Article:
Even as there was no direct action on the rate front, the markets buzzed at the loan restructuring scheme. For individual personal loans, the scheme runs for two years and comes with virtually no rider as against those set for corporate borrowers.
Importantly, such restructuring can be availed of even by those who had opted for the moratorium. The RBI
said the accounts had to be classified as “standard” at the time of availing of such restructuring. This shouldn’t be a problem for most because on March 27, the RBI
had told banks to extend the moratorium to all without downgrading the account or marking the individual “a defaulter”.
Governor Shaktikanta Das, in his online address, was silent on an extension of the moratorium beyond August. This means those who want to avail of a relief may have to go for restructuring.
Analysts pointed out the restructuring might impact the banks’ normal lending activities because they would be busy doing resolutions of accounts till December.
Besides, the earlier moratorium meant the interest would add back as principal, but restructuring would typically entail some relaxation on interest rates and tenure as well. The restructuring will be done specifically for cases facing Covid-19
disruption, and the accounts will be classified as “standard”, which would allow banks to give more loans if needed. The restructuring will be done in accordance with rules laid down under the June 7, 2019, framework on resolving stressed assets, but with riders. To help the RBI on financial parameters, along with sector-specific benchmark ranges for such parameters, the central bank will constitute an expert committee under the chairmanship of veteran banker and former chief of New Development Bank K V Kamath.
The Covid scheme
In the June 7 circular, the “standard” asset category could be maintained only when there was a change in ownership. But under the latest policy measures, accounts can remain standard with the same ownership. Covid-related disruptions have led to heightened financial stress for borrowers across the board, according to the RBI governor. “A large number of firms that otherwise maintain a good track record under existing promoters face the challenge of their debt burden becoming disproportionate, relative to their cash flow generation abilities,” Das said in his address.
The stress can potentially affect these companies’ long-term viability and “pose significant financial stability risks if it becomes widespread”, Das said. Micro, small, and medium enterprises (MSMEs) with a loan exposure of up to Rs 25 crore (funds and non-funds combined) can avail of the benefit of restructuring.
Industry welcomed the restructuring schemes. “Industry is encouraged by the RBI’s decision to provide a window under the prudential framework to enable lenders to implement a resolution plan in respect of their corporate exposures, with the necessary caveats in place,” said Uday Kotak, president of the Confederation of Indian Industry.
“Sectors that are highly stressed due to Covid are in dire need of such restructuring,” Kotak said. Seshagiri Rao, joint managing director and CEO of JSW Steel, said: “The measures will help industry, including steel.” While short-term pressure on companies will be mitigated, Ramesh Nair, CEO and country head (India), JLL, said “one-time restructuring would have given the much-needed respite to the real estate sector, which has been facing headwinds.”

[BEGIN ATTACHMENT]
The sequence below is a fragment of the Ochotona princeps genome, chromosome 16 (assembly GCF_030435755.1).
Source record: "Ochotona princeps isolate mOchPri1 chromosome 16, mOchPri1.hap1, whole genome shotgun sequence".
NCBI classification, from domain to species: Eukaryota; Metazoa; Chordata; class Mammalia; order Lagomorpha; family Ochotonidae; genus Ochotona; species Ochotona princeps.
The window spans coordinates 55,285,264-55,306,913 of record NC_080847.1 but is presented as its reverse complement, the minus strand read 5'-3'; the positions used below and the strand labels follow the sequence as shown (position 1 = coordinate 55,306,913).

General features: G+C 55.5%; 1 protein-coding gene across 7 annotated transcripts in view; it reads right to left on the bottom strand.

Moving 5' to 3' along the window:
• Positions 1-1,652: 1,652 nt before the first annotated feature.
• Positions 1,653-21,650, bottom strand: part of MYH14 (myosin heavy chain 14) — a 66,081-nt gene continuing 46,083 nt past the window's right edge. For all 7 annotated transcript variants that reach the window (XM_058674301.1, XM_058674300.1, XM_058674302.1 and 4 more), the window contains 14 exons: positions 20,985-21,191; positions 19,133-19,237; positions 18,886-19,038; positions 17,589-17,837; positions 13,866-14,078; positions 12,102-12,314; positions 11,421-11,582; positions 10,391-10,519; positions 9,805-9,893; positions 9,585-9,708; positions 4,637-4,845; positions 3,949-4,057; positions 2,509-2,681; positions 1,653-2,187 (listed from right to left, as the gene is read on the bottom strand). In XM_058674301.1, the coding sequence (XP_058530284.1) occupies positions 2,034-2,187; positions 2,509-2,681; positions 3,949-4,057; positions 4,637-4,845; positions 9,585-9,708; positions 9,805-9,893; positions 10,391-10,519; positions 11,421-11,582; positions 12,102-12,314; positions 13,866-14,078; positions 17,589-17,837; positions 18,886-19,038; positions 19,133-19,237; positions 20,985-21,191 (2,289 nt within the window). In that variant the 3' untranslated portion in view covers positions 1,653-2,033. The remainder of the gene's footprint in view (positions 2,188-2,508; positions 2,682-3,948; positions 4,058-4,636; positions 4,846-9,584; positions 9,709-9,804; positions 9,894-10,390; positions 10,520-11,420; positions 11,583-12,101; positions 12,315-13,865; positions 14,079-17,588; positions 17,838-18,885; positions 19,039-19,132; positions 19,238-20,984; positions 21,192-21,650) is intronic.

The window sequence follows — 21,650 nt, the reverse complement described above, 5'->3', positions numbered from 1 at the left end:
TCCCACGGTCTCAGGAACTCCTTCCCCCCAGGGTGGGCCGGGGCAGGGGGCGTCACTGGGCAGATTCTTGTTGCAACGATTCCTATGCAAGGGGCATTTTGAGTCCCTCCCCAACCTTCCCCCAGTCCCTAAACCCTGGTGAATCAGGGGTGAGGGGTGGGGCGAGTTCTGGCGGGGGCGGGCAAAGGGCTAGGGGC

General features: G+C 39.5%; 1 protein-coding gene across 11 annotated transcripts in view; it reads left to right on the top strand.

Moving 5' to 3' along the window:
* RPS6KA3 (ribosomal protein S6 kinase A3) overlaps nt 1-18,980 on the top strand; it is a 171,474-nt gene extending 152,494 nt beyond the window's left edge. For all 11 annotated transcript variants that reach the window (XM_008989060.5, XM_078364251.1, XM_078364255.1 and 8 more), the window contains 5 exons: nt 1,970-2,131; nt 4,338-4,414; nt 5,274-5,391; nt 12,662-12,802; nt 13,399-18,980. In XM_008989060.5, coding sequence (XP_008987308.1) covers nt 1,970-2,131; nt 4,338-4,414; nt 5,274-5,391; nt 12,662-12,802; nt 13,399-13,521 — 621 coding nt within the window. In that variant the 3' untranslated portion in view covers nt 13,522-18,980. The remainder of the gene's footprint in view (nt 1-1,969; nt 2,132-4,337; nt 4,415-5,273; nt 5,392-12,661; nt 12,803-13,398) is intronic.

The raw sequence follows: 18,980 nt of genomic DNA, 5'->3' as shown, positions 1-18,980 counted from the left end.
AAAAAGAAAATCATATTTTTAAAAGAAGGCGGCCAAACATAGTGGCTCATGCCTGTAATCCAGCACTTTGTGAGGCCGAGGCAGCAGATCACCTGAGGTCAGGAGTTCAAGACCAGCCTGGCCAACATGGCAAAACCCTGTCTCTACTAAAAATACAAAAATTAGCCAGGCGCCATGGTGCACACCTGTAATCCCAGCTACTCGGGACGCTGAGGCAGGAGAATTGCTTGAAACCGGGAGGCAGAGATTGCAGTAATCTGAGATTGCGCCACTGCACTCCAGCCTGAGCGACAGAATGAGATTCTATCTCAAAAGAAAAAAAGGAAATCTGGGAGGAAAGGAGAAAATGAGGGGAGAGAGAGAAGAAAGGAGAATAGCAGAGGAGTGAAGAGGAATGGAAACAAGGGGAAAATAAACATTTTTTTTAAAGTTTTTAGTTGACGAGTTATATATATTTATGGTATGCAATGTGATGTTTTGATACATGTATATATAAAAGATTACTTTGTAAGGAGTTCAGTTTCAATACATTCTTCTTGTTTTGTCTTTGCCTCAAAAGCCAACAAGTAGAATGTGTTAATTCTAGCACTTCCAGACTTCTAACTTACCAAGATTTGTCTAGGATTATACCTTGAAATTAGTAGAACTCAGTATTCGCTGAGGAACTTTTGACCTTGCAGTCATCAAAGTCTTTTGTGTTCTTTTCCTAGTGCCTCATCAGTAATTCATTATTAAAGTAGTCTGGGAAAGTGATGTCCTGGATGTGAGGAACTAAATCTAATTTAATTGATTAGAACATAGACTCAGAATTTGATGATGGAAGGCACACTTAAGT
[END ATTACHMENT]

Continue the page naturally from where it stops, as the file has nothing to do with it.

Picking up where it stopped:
Bankers, who otherwise were expecting a steep rise in non-performing assets (NPAs), welcomed the move.
“We welcome the fact that a new resolution framework has been extended to large corporate, SME, and personal loans with necessary safeguards in each segment,” said Rajnish Kumar, chairman of State Bank of India. Zarin Daruwala, CEO, India, Standard Chartered Bank, said: “The resolution framework should help reduce the strain on the balance sheets of companies operating in affected sectors.” Chandra Shekhar Ghosh, MD and CEO, Bandhan Bank, said: “The one-time restructuring of corporate and personal debt, including those of MSMEs, will help alleviate the stress faced by borrowers while ensuring the soundness of the banking system and focus on credit culture.”
The facility will be for those who were not in default for more than 30 days as of March 1, 2020. Such restructuring can be sought only till December 31 this year, and implementation has to be done by March 31, 2021, for personal loans and June 30, 2021, for other exposures. Though there will be layers of conditions for companies, the rules for personal loans will be much easier, and the RBI advised banks for “early invocation in eligible cases”.
“The timelines for implementing resolution plan in the case of personal loans are assessed to be adequate since, unlike larger corporate exposures, there will not be any requirement for third-party validation by the expert committee, or by credit-rating agencies, or need for ICA (inter-creditor agreements).” “The contours of the plan may be decided based on the board-approved policies of the lenders subject to extension of the residual tenor of the loan, with or without payment moratorium, by a period not more than two years,” the RBI said.
Among other important measures, the central bank increased the loan-to-value ratio of gold loans to 90 per cent, from 75 per cent earlier. The RBIalso included start-ups in priority-sector lending, and adjusted risk weights so that banks lend to states and sectors they tend to avoid. It is opening an innovation centre to deal with technologies and improve cyber security, and planning to introduce offline retail payments using cards and mobile devices, and ordered payment system providers to come up with an online dispute resolution for digital payments.